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Do Hamsters Bond With Their Owners? [A Complete Guide]

(Last Updated On: May 28, 2022)

Hamsters are naturally fearful and shy around people they don’t know, but they can build strong bonds with their owners, as long as they dedicate time to taming their hamsters.

Don’t handle your hamster for 24-48 hours after bringing them home as it’ll become fearful of you.

Bonding with a hamster involves spending time together, giving them time to adjust to your presence, scent, and voice.

Hamsters are food-focused animals, so feed your hamster treats to gain its trust.

If you want to build a bond with your hamster, you’ll need to tame it. The taming process can take a while, but don’t move too quickly or you’ll risk damaging your hamster’s trust.

Can You Bond With a Hamster?

Hamsters have interesting personalities that vary widely between genders and species.

For example, female Syrian hamsters are the most affectionate and friendly hamsters. But what makes all hamsters such great pets, particularly for children, is their ability to form bonds with humans.

When tamed, hamsters are friendly animals that enjoy interacting with humans. Some hamsters even feel comfortable enough to sleep on their owners.

However, you’ll need to remember that hamsters are prey animals, so trust must be earned. As Mammalian Biology describes, they have many predators to contend with in the wild.

As a result, they see most things as a threat, including humans they’re unfamiliar with. This means the bonding process won’t happen overnight as your hamster needs to understand that you’re not a threat.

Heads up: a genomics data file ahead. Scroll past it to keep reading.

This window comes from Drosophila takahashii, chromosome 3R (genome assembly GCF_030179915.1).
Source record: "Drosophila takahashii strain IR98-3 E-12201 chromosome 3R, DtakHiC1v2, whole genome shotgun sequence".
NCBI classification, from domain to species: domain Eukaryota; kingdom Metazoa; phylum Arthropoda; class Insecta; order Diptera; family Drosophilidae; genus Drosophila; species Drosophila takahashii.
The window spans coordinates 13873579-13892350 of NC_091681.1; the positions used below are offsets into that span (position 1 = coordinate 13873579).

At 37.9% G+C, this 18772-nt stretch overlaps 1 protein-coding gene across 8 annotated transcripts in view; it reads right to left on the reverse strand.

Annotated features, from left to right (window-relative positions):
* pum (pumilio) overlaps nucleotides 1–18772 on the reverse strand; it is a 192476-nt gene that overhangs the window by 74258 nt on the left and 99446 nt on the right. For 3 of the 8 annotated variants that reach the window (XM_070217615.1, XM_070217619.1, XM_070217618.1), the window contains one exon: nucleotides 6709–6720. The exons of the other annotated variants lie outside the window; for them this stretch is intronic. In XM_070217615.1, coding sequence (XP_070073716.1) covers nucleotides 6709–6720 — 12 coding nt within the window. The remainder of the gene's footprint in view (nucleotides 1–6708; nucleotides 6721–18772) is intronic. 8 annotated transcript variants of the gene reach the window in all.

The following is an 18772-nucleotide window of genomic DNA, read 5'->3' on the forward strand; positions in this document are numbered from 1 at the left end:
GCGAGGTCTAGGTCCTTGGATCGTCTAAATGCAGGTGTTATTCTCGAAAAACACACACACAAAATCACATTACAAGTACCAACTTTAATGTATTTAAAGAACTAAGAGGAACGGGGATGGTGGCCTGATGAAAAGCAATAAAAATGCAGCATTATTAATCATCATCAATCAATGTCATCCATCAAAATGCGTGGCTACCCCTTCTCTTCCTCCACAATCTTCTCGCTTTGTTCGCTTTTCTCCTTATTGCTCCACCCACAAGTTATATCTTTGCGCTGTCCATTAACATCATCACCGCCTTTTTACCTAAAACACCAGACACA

Do Hamsters Bond With Humans?     

While it’s common for hamsters to form bonds with their owners, they only form relationships with one or two people.

Hamsters have an excellent sense of smell due to their well-developed olfactory systems. According to Physiology & Behavior, they can process scent within a few days of being born.

This means they learn and recognize their owners’ scent and distinguish between the humans they’ve bonded with and strangers.

Unfortunately, some hamsters aren’t able to get over their wariness of humans and become ghost hamsters as a result. This term describes hamsters that remain hidden until it becomes dark and their owners have gone to bed. There’s no way to force ghost hamsters to become loving and affectionate.

Even though it’s disappointing to have a hamster that doesn’t enjoy human interaction, you must respect your pet’s wishes and leave it alone, providing it only with food, water, enrichment, and cage cleans.

how to build a bond with your hamster

Do Hamsters Get Lonely?

Hamsters don’t get lonely. Live Science describes how most hamsters are solitary creatures, although some species, such as the Campbell’s dwarf hamster, are more social and are happy to live with other hamsters.

Loneliness is a human construct. While many hamsters are happy to accept human interaction, they don’t need it. Hamsters can go weeks without human interaction, although they’re likely to resemble wild hamsters more closely without it.

To prevent your hamster from becoming bored and stressed while living alone, be sure to provide it with a large cage, an exercise wheel, hides, and toys to play with for mental enrichment.

Do Hamsters Need Affection?

While hamsters don’t need affection, many of them enjoy it if they’re handled gently and frequently enough.

Some hamsters learn to understand that human affection equals treats or out-of-cage free-roaming time – two things that they thrive on.

They also pick up on cues associated with human interaction, like the cage door opening and the sound of their owners’ voices.

They respond to this, greeting their owners as if they’re responding to their affection.

Can Hamsters Learn Their Name?

An essential part of the bonding process is speaking to your hamster.

Hamsters are intelligent creatures, and if you say your hamster’s name with the same tone and inflection each time you speak to it, there’s a high chance it’ll recognize the way you say its name.

Hamsters don’t understand the concept of a name, but they can distinguish when their owners are communicating with them.

How To Build a Bond With Your Hamster